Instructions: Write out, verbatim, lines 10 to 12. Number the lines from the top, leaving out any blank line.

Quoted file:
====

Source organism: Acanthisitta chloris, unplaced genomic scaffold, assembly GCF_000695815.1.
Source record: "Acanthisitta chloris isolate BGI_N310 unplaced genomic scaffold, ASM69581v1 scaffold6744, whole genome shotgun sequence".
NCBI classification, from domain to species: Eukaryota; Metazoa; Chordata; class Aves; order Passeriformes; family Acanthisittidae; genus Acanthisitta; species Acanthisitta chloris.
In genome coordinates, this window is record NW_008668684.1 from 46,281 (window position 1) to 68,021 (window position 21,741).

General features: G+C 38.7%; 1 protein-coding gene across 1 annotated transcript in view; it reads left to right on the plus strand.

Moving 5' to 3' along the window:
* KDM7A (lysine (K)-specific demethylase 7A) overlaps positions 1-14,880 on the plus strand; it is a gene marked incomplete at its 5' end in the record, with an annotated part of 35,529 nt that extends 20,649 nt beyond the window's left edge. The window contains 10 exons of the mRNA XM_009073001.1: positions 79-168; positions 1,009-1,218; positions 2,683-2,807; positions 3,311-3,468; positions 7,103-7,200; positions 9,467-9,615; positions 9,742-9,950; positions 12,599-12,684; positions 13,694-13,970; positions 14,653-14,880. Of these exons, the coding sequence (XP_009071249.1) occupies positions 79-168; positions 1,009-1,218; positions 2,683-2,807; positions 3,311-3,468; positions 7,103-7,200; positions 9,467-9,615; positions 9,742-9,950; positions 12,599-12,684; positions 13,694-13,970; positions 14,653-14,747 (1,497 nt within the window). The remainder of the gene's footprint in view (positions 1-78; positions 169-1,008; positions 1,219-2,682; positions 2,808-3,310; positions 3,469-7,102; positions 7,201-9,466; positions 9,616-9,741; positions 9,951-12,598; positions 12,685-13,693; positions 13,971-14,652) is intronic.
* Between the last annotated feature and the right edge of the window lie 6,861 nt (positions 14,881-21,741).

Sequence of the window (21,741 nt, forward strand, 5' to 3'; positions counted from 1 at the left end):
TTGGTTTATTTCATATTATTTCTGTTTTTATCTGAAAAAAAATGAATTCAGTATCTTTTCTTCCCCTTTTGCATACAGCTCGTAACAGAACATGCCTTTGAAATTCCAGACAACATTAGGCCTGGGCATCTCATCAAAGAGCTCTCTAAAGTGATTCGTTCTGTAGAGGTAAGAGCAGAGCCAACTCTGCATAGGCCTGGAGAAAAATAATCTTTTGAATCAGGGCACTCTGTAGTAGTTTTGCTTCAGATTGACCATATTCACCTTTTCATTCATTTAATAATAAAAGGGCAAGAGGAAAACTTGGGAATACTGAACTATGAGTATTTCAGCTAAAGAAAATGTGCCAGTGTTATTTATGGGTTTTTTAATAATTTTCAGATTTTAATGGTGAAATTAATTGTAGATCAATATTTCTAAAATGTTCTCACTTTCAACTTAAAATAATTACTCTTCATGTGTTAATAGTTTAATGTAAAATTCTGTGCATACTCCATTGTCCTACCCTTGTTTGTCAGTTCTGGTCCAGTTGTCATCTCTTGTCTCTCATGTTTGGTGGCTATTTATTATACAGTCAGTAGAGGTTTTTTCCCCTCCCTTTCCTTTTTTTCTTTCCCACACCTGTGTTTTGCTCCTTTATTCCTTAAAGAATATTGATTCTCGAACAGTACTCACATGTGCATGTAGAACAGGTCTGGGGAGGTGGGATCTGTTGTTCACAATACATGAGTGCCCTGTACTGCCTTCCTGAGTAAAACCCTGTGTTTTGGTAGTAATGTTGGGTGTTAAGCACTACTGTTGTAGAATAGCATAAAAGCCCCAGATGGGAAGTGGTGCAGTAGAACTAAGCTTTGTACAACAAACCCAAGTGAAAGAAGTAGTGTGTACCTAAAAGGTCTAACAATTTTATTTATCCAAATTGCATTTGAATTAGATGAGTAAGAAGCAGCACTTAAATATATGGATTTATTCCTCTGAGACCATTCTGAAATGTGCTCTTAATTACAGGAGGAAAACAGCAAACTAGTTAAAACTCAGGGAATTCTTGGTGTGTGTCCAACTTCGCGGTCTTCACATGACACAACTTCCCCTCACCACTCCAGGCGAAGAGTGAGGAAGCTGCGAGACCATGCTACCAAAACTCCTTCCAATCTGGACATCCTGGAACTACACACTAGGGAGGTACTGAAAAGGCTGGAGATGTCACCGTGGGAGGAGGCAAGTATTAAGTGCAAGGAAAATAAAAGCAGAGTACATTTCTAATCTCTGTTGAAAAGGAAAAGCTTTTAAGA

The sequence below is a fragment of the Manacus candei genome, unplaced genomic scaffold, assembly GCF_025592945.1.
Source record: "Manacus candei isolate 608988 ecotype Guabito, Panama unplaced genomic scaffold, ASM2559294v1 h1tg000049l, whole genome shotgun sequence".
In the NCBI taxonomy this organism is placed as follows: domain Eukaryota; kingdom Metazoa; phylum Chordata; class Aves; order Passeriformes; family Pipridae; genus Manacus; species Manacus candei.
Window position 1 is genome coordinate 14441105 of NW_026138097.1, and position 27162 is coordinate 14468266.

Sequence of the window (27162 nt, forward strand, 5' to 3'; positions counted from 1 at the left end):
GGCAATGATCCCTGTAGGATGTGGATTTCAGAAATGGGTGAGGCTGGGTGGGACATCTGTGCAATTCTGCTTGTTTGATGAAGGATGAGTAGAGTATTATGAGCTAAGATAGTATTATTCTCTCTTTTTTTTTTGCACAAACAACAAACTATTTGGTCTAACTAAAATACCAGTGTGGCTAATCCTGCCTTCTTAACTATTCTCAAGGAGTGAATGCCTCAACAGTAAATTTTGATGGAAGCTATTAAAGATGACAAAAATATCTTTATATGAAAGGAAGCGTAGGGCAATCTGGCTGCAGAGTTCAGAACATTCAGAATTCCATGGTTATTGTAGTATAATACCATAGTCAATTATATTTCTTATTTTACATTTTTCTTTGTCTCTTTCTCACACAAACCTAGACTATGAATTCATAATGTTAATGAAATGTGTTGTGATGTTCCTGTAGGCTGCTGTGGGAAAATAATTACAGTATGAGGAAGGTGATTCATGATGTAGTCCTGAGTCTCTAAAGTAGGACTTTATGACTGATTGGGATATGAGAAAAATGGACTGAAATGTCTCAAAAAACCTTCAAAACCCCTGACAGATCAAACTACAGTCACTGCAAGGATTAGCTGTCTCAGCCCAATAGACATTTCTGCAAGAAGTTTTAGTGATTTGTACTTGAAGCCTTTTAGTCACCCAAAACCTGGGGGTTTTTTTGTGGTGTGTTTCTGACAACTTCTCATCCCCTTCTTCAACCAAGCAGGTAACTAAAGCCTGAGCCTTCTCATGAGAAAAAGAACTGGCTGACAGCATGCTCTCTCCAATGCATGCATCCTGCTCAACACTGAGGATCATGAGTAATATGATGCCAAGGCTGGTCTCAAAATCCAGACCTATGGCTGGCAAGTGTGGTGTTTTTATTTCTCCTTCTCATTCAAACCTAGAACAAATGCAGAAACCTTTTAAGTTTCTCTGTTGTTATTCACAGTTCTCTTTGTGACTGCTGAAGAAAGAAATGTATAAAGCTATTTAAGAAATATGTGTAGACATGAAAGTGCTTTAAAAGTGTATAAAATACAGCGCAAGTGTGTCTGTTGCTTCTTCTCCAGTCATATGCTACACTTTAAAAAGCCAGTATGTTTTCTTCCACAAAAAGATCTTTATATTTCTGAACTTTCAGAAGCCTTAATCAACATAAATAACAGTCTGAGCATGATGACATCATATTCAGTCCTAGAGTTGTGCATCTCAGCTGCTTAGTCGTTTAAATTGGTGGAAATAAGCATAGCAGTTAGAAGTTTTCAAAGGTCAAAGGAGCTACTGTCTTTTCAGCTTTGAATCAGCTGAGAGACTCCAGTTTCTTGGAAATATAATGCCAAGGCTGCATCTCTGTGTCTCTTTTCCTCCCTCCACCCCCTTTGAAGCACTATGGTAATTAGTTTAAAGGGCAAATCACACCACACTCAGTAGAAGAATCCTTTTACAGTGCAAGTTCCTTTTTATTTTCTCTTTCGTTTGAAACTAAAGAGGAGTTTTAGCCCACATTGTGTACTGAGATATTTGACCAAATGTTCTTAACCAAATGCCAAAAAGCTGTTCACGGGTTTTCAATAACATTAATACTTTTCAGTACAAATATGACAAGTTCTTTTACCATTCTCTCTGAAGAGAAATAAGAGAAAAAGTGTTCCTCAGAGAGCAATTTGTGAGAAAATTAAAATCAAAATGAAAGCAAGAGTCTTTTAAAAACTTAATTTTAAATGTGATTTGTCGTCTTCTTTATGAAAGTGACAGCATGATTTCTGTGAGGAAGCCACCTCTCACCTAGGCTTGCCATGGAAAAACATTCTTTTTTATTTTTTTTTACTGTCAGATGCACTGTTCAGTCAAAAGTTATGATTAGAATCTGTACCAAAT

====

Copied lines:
TTGGTTTATTTCATATTATTTCTGTTTTTATCTGAAAAAAAATGAATTCAGTATCTTTTCTTCCCCTTTTGCATACAGCTCGTAACAGAACATGCCTTTGAAATTCCAGACAACATTAGGCCTGGGCATCTCATCAAAGAGCTCTCTAAAGTGATTCGTTCTGTAGAGGTAAGAGCAGAGCCAACTCTGCATAGGCCTGGAGAAAAATAATCTTTTGAATCAGGGCACTCTGTAGTAGTTTTGCTTCAGATTGACCATATTCACCTTTTCATTCATTTAATAATAAAAGGGCAAGAGGAAAACTTGGGAATACTGAACTATGAGTATTTCAGCTAAAGAAAATGTGCCAGTGTTATTTATGGGTTTTTTAATAATTTTCAGATTTTAATGGTGAAATTAATTGTAGATCAATATTTCTAAAATGTTCTCACTTTCAACTTAAAATAATTACTCTTCATGTGTTAATAGTTTAATGTAAAATTCTGTGCATACTCCATTGTCCTACCCTTGTTTGTCAGTTCTGGTCCAGTTGTCATCTCTTGTCTCTCATGTTTGGTGGCTATTTATTATACAGTCAGTAGAGGTTTTTTCCCCTCCCTTTCCTTTTTTTCTTTCCCACACCTGTGTTTTGCTCCTTTATTCCTTAAAGAATATTGATTCTCGAACAGTACTCACATGTGCATGTAGAACAGGTCTGGGGAGGTGGGATCTGTTGTTCACAATACATGAGTGCCCTGTACTGCCTTCCTGAGTAAAACCCTGTGTTTTGGTAGTAATGTTGGGTGTTAAGCACTACTGTTGTAGAATAGCATAAAAGCCCCAGATGGGAAGTGGTGCAGTAGAACTAAGCTTTGTACAACAAACCCAAGTGAAAGAAGTAGTGTGTACCTAAAAGGTCTAACAATTTTATTTATCCAAATTGCATTTGAATTAGATGAGTAAGAAGCAGCACTTAAATATATGGATTTATTCCTCTGAGACCATTCTGAAATGTGCTCTTAATTACAGGAGGAAAACAGCAAACTAGTTAAAACTCAGGGAATTCTTGGTGTGTGTCCAACTTCGCGGTCTTCACATGACACAACTTCCCCTCACCACTCCAGGCGAAGAGTGAGGAAGCTGCGAGACCATGCTACCAAAACTCCTTCCAATCTGGACATCCTGGAACTACACACTAGGGAGGTACTGAAAAGGCTGGAGATGTCACCGTGGGAGGAGGCAAGTATTAAGTGCAAGGAAAATAAAAGCAGAGTACATTTCTAATCTCTGTTGAAAAGGAAAAGCTTTTAAGA

The sequence below is a fragment of the Manacus candei genome, unplaced genomic scaffold, assembly GCF_025592945.1.
Source record: "Manacus candei isolate 608988 ecotype Guabito, Panama unplaced genomic scaffold, ASM2559294v1 h1tg000049l, whole genome shotgun sequence".